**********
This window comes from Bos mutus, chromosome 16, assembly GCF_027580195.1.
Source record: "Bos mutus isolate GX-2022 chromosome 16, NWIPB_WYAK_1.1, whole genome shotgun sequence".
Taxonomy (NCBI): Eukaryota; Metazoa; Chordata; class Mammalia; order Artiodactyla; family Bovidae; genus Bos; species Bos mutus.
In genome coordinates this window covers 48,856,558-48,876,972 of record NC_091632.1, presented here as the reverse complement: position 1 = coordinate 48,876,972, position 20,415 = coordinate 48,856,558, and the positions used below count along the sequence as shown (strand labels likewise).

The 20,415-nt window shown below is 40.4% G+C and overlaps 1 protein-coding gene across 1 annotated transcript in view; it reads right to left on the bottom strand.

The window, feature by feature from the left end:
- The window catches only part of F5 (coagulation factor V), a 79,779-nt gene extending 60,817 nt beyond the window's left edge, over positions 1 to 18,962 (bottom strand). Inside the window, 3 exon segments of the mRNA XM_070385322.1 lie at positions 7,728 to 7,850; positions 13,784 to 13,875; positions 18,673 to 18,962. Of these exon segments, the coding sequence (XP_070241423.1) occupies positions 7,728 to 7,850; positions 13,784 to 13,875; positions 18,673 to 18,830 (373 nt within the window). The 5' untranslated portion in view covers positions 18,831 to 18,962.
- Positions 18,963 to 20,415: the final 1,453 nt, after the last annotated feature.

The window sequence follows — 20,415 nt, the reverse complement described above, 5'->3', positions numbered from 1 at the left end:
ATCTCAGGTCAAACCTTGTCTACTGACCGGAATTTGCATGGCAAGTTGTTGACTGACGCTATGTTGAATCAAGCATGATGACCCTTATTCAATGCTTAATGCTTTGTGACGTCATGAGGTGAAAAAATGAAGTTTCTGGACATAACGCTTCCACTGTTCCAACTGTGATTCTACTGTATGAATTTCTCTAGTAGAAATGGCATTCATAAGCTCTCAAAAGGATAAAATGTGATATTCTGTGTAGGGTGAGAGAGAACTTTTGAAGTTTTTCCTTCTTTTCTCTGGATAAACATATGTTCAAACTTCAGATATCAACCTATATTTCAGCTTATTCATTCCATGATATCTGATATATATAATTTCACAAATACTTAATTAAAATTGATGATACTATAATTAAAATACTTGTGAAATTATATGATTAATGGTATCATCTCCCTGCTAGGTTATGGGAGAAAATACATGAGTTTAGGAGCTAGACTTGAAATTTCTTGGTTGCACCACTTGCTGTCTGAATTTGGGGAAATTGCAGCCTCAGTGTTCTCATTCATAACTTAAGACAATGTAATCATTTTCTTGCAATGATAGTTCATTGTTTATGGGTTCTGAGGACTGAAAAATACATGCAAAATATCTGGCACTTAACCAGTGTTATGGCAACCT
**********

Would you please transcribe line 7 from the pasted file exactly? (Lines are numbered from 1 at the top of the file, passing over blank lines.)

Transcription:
- The window catches only part of F5 (coagulation factor V), a 79,779-nt gene extending 60,817 nt beyond the window's left edge, over positions 1 to 18,962 (bottom strand). Inside the window, 3 exon segments of the mRNA XM_070385322.1 lie at positions 7,728 to 7,850; positions 13,784 to 13,875; positions 18,673 to 18,962. Of these exon segments, the coding sequence (XP_070241423.1) occupies positions 7,728 to 7,850; positions 13,784 to 13,875; positions 18,673 to 18,830 (373 nt within the window). The 5' untranslated portion in view covers positions 18,831 to 18,962.